Funnily enough, Jesus mentioned yeast a few times as he taught his disciples. He described the Kingdom of heaven as being like yeast, which, when worked into the dough, caused the bread to rise.
He also said that the Kingdom of heaven is within you when Jesus is Lord of your life, so the hope – no, the expectation – is that as you work through the ‘dough’ of your life, that ‘yeast’ will touch every aspect of your life and affect it for the better.
I don’t know how far we can carry this analogy, but today I think that I failed to have the liquid warm enough when I added the yeast to it, and that has slowed down the action (and I wondered for awhile if it would prevent it from working at all). If we don’t keep the flame of love for Jesus fanned and burning brightly in our hearts, the yeast of the Kingdom may not be very effective.
Despite the hectic nature of the season, take time to fan the flame of love for Jesus in your heart, so that as you socialise and worship and celebrate this year, the Kingdom of heaven will affect all those with whom you party.
Wednesday, 17 December 2014
Over thirty Christian women (and one man!) gathered round a piano and a violin, singing carols, reading from the Bible, praying for those caught up in terrorism and war, praying for those in need, singing more carols, eating mince pies.
Beside me, a woman from France. Other side of me, two women from Russia. Across the room, a woman from South Africa, a man from Sweden, a woman from Norway. Me, a woman from America. Many women from Scotland. Many others from England, Northern Ireland, Wales.
All singing in English, carols familiar to some, new to others. Some singing springing forth from hearts full of love for Jesus; some singing – maybe forced – from hearts broken and breaking; some singing because they love singing; some singing for the joy of singing with others; some singing with new understanding and appreciation for the awe and wonder of the story itself. Singing for all sorts of reasons.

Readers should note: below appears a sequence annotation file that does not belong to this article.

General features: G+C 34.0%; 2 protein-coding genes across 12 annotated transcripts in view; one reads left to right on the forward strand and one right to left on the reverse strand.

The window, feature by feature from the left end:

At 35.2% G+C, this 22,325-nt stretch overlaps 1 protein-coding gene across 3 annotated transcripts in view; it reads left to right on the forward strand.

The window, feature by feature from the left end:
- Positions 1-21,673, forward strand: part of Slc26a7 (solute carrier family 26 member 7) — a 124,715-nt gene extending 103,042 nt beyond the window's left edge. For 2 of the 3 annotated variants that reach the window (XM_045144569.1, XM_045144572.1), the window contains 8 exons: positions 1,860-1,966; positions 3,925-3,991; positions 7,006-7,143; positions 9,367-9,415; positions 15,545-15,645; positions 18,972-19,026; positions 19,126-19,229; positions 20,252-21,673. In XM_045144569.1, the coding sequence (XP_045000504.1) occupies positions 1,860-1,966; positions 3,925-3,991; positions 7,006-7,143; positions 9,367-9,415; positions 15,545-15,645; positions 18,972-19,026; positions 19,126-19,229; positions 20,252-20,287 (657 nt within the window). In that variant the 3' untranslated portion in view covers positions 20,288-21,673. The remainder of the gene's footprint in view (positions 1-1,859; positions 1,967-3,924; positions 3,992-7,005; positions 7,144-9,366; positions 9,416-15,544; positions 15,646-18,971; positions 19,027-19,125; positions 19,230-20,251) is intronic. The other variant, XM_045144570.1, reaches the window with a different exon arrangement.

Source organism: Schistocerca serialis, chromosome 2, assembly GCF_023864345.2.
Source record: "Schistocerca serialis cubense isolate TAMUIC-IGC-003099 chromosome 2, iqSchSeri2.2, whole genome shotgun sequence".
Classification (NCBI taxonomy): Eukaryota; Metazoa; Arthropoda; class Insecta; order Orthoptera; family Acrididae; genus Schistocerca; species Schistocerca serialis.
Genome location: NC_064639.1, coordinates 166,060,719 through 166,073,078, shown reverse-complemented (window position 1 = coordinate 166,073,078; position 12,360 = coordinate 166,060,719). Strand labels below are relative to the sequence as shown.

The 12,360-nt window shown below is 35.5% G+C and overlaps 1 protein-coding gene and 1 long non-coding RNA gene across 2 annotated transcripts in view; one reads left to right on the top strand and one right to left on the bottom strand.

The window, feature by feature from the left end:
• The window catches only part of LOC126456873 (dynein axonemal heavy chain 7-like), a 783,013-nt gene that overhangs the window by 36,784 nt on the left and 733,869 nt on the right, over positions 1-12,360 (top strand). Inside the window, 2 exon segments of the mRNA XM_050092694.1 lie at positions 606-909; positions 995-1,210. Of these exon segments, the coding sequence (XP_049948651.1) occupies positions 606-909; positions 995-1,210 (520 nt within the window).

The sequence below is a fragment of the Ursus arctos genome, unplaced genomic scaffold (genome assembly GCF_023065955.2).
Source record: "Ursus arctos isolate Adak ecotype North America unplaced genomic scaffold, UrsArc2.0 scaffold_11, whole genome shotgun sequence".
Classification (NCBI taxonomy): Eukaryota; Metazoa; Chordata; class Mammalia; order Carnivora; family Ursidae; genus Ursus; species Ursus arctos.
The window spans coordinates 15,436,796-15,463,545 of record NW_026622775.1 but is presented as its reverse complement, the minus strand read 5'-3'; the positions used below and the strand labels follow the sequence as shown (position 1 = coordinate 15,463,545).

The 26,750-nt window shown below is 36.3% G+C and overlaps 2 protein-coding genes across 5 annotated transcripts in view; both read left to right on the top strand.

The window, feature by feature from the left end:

Nevertheless, all singing from the same carol sheet today. All singing to the Lord Jesus, praising his name, worshiping him.
Some go to one church in the town; some to another; some to churches in the city; probably some to no church at all.
But week after week throughout the year, we gather in smaller groups, in various homes and one church hall, with one aim in mind. To study the Bible, get to know God better, fall in love with him deeper, support each other on life’s journeys. No doubt many start the journey out of loneliness or out of a desire for fellowship, seeking family in an anonymous and foreign world. No doubt the journey looks different for many – for some, the road leads to fulfilment and faith; for others, it leads to the next staging post on the road to understanding and belief; for some it may even feel like a cul de sac.
Bound together this morning through the harmonies and melodies and descants, the laughter and coffee and pies, the voices tinged with accents from far and wide, thirty women (and one man) wanting to celebrate the reason for the season. Wanting to lift Jesus to his rightful place. Wanting to keep the Prince of Peace in the centre of seasonal celebrations. Wanting to ensure that Christ is in Xmas. Christmas.
Joy to the world, the Lord has come. Prince of Peace. Immanuel. God with us.
Let the tinsel fall where it will. Leave the glitter nails and party frocks and fancy canapés and mulled wine for a few moments during this festive season, and raise your voice to the King of Kings, born a baby in stable humble while his poor parents, perplexed but obedient, experienced the first Christmas in awe and wonder.
Joy to the world. All races, all nations, all classes, all genders, all abilities. He came for us all. Joy to the world.
Monday, 15 December 2014
Someone I know is bobbing around mentally just now. She has lost sense of direction or progression and contradicts her adamant pronouncements within seconds. Every pronouncement she makes, she believes to be a true assessment of the situation, and yet a few moments later she can express certainty that it is just the opposite.
It is as if she has lost her rudder and the ability to steer a course through her days and weeks. The familiar compass points of time and days is muddled and has to be checked by notations on numerous calendars round the house.
She doesn’t seem anxious or even aware of her frequent self-contradictions.
Though she has lost her rudder, her anchor is still sunk deep into her faith in the Lord Jesus, and it is that anchor which is holding her. She is safe, bobbing round first facing one way, then another, but still held securely to the rock of ages.
There is an old hymn, ‘Will your anchor hold?’, and I am seeing this demonstrated in this person’s life. Everything else seems to be slipping, but her anchor is holding fast.